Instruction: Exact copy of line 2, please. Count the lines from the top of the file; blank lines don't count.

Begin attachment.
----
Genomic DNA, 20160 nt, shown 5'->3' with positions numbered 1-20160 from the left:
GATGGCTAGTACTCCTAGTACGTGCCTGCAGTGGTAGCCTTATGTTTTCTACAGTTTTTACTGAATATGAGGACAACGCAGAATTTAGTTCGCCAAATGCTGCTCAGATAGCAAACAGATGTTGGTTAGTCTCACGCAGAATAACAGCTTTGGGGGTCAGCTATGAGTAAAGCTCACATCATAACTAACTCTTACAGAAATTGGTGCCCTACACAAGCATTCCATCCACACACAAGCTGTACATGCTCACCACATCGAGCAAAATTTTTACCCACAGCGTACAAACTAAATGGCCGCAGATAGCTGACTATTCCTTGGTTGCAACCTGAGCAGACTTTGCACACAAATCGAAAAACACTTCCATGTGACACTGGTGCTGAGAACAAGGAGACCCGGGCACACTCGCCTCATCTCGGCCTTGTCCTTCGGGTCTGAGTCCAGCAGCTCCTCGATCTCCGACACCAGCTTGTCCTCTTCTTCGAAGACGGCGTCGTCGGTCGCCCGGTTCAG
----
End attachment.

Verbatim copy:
GATGGCTAGTACTCCTAGTACGTGCCTGCAGTGGTAGCCTTATGTTTTCTACAGTTTTTACTGAATATGAGGACAACGCAGAATTTAGTTCGCCAAATGCTGCTCAGATAGCAAACAGATGTTGGTTAGTCTCACGCAGAATAACAGCTTTGGGGGTCAGCTATGAGTAAAGCTCACATCATAACTAACTCTTACAGAAATTGGTGCCCTACACAAGCATTCCATCCACACACAAGCTGTACATGCTCACCACATCGAGCAAAATTTTTACCCACAGCGTACAAACTAAATGGCCGCAGATAGCTGACTATTCCTTGGTTGCAACCTGAGCAGACTTTGCACACAAATCGAAAAACACTTCCATGTGACACTGGTGCTGAGAACAAGGAGACCCGGGCACACTCGCCTCATCTCGGCCTTGTCCTTCGGGTCTGAGTCCAGCAGCTCCTCGATCTCCGACACCAGCTTGTCCTCTTCTTCGAAGACGGCGTCGTCGGTCGCCCGGTTCAG